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Iran election setback to US plans
By Sue Pleming
Published in The Saudi Gazette on 14 - 06 - 2009

Iranian President Mahmoud Ahmadinejad's re-election victory on Friday complicates the Obama administration's engagement plans but experts said there could be no reversal of the new US policy toward Tehran.
Preliminary official results on Saturday showed hardliner Ahmadinejad had an unbeatable lead over moderate rival Mirhossein Mousavi, who claimed election irregularities.
A senior State Department official insisted the US president's decision to engage Iran was not based on any particular electoral outcome and the path ahead was hard no matter who won.
“There are a lot of different factions and mixed views on the idea of engaging the Great Satan (Washington),” said the official, speaking before the official results came out.
“We are going to engage the Iranian government whether it is led by one faction or the other,” he added. But analysts predicted a second term by Ahmadinejad would make it tougher for President Barack Obama to change the current caustic tone in US-Iranian relations while a win by former prime minister Mousavi could have helped.
“This is a significant setback for the hopes of finding an Iran which is more open to engagement,” said former CIA analyst Bruce Riedel.
“But I think it still makes sense to try to engage. Let's find out if a victorious Ahmadinejad with a significant mandate is now open to talks. Is the hard-liner better able to deliver especially after he gets a victory?,” said Riedel, now with the Brookings Institution's Saban Center. For months, Iran has stalled on responding to both Obama's personal overtures as well as an offer by major powers, including Washington, to settle disputes over its nuclear program.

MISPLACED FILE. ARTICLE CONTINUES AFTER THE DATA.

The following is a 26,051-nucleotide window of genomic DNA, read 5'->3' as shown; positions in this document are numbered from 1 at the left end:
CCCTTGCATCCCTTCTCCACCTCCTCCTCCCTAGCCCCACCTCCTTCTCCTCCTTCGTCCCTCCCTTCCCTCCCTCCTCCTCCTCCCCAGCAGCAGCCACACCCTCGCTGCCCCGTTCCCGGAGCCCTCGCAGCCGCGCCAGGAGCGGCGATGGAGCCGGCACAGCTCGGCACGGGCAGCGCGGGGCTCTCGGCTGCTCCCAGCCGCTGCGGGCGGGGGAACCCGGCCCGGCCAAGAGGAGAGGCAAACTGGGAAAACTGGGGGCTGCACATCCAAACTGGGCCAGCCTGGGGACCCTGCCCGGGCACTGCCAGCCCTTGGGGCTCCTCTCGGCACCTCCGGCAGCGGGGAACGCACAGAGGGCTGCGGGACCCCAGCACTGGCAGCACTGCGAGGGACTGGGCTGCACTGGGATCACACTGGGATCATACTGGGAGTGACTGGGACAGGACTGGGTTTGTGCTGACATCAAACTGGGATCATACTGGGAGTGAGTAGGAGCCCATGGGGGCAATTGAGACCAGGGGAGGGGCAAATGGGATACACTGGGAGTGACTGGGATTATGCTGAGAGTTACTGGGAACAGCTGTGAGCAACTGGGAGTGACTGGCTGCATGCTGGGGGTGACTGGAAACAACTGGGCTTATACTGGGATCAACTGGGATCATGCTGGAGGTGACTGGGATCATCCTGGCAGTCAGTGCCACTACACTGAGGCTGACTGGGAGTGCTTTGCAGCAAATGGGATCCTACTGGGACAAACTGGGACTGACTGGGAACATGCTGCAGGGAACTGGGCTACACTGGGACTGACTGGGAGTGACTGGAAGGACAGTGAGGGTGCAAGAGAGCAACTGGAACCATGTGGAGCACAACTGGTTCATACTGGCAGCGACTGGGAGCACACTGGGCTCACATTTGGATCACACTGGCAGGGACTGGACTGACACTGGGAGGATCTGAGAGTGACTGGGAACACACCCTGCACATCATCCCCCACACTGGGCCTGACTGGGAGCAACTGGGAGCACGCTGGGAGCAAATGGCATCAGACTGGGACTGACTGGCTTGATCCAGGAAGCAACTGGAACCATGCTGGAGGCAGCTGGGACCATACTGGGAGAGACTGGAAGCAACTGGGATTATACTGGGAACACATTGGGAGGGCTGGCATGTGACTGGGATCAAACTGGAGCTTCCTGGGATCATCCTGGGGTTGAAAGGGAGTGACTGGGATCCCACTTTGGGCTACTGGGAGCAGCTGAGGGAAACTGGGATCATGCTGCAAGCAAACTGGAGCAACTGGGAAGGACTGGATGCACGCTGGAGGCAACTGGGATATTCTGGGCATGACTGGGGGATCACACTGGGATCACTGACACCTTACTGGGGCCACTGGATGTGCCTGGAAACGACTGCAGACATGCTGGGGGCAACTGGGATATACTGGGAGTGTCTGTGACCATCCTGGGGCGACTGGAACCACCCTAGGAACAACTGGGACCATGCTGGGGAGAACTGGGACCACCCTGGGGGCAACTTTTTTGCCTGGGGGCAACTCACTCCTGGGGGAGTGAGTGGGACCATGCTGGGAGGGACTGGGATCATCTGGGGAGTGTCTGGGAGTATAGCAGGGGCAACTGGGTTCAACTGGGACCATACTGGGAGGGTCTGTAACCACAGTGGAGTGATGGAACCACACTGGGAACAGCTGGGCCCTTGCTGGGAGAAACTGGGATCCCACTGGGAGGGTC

“I am not sure it would have made a huge difference if Mousavi had won but I think now the election is over that the Iranian government will have very few excuses not to respond to the Obama administration,” said University of Maryland professor Shibley Telhami.
The senior US official said Washington would be looking for opportunities to deal directly with Iran.
One possibility could be at a meeting of Group of Eight foreign ministers on Afghanistan and Pakistan set for Trieste, Italy, later this month where US Secretary of State Hillary Clinton is expected to attend and Iran will also be invited.
Sanctions push?
Another Ahmadinejad term could boost Washington's case for more intense sanctions against Iran if it continues to resist giving up uranium enrichment the West suspects is aimed at building an atomic bomb. Tehran argues its nuclear program is peaceful.
“Both the apparent victory and the apparent fraud greatly complicate the Obama strategy. My advice is that they had better be thinking about more sanctions,” said Elliott Abrams, a former Bush administration official now with the Council on Foreign Relations.
“Sanctions that bite might be a powerful tool and might push the regime into a serious negotiation. But it is more likely that the engagement strategy has been dealt a very heavy blow,” he added.
Mousavi had pledged to continue nuclear talks with major powers if he were president in contrast to Ahmadinejad who has ruled out such negotiations with the United States, Russia, China, France, Germany and Britain.
Middle East expert Jon Alterman said despite an Ahmadinejad victory, the Obama administration should continue pushing even for a limited dialogue with the goal of better managing tensions between the two.
“Whatever the results, Iran is in a state of political ferment. There is a sense that if the facts have not changed, the mood has changed,” said Alterman of the Center for Strategic and International Studies.
“Regardless of who wins, the policy should be a quiet exploration of ways to build common interest and ways to stop offensive behavior,” he said.


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